I’ll admit, my schooling experience was far from “urban”. I grew up in a relatively privileged city and was not exposed to many cultures that were different from my own. With that being said, I have always been someone who is fascinated by people and their story (can you tell I’m a Psychology major?). Albeit a little apprehensive about being the in Urban Education cohort at first, the readings from Daniel and Chambers changed my mindset.
Daniel’s approach to the topic of “urban” is one that provoked a lot of thought. One of the strongest themes that I took away from her article, “Reimagining the Urban: A Canadian Perspective”, is that for us to fully grasp the concept of urban, “its relationship with the suburban needs to be conceptualized, explored, and analyzed as another mutually constituted relationship” (p. 823). By establishing a strong distinction between the urban and the suburban, we are further increasing the divide between the two, thus refusing to create a feeling of unity and inclusion among all areas. As Daniels states, we must change our perception of urban to “move beyond the notions of geography, space, and social class exclusivity” (p. 828). We are all citizens of the same city, province, or country, and despite whether we live in an area that is deemed to be urban or suburban, we should all be entitled to the same quality of education.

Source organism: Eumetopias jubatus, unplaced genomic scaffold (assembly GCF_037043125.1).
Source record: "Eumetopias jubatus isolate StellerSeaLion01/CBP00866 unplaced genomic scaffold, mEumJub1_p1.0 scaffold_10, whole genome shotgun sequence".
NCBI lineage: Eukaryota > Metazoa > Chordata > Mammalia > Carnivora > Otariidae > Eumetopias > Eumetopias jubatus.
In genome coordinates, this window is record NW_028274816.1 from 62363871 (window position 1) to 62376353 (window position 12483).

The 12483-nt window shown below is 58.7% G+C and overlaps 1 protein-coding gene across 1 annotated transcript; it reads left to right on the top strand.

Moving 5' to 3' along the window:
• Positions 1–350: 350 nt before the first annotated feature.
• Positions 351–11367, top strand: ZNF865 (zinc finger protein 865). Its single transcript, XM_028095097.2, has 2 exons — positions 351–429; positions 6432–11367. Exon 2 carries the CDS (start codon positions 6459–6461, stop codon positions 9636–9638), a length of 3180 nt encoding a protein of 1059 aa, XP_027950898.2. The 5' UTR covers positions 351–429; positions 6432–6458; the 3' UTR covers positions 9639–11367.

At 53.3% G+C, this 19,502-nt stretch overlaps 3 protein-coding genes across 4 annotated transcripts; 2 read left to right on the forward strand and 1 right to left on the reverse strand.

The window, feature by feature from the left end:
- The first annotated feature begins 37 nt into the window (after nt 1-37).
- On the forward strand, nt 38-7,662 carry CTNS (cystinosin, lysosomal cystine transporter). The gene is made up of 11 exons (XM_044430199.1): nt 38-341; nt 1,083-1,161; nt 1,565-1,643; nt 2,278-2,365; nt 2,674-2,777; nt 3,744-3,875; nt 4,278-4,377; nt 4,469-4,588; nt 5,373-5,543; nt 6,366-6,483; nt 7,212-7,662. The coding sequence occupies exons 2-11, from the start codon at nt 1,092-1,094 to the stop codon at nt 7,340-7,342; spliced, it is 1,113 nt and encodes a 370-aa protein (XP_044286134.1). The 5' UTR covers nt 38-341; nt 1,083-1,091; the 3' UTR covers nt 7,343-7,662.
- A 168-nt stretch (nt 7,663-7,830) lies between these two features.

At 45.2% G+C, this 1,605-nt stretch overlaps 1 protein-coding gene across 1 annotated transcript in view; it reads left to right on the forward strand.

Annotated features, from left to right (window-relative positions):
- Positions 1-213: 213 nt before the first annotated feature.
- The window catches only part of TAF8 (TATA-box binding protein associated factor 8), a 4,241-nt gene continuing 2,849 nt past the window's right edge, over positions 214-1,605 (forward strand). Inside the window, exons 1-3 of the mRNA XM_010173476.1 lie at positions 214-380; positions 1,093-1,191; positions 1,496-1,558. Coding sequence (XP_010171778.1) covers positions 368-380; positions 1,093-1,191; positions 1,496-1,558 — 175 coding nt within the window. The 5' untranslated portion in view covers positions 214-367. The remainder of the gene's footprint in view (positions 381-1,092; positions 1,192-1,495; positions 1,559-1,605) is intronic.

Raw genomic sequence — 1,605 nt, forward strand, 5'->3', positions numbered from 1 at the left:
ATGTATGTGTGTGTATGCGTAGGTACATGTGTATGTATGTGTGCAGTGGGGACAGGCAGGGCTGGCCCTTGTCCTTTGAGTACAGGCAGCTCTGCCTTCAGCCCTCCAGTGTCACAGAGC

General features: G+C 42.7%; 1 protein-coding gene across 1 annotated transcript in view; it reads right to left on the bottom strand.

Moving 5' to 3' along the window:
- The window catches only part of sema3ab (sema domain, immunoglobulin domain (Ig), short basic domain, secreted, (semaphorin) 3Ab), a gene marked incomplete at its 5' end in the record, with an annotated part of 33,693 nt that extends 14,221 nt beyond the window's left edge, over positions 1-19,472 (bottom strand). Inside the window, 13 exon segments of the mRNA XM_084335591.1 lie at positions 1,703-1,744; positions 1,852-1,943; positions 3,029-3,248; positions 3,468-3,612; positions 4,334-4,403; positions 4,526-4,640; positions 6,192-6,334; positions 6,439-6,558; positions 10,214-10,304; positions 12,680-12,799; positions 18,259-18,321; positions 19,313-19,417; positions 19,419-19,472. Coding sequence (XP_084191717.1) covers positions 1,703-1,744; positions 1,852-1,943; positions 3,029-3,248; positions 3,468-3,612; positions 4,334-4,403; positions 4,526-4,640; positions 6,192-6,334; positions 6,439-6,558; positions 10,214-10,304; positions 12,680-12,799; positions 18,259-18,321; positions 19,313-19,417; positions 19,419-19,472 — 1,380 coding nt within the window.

“… home is that place where the past is continually present, both complicating this moment right now, and giving us and them, children and students, the courage and the confidence to face the future.”
This is such a strong reminder that our home, Canada, is what we make it to be. If we continue to neglect certain areas or display prejudice against certain cultures, then we are weaving hatred into the fabric of our nation. How do we as teachers help to rectify this problem? I am a strong believer that leading by example is one of the most invaluable teaching tools. In addition to adopting a positive curriculum, we as teachers can help by displaying acceptance and promoting inclusion and diversity in our classrooms.
Needless to say, after reading these two articles, my preconceived notions about what urban education was have changed. Here’s to two years of learning more about urban education!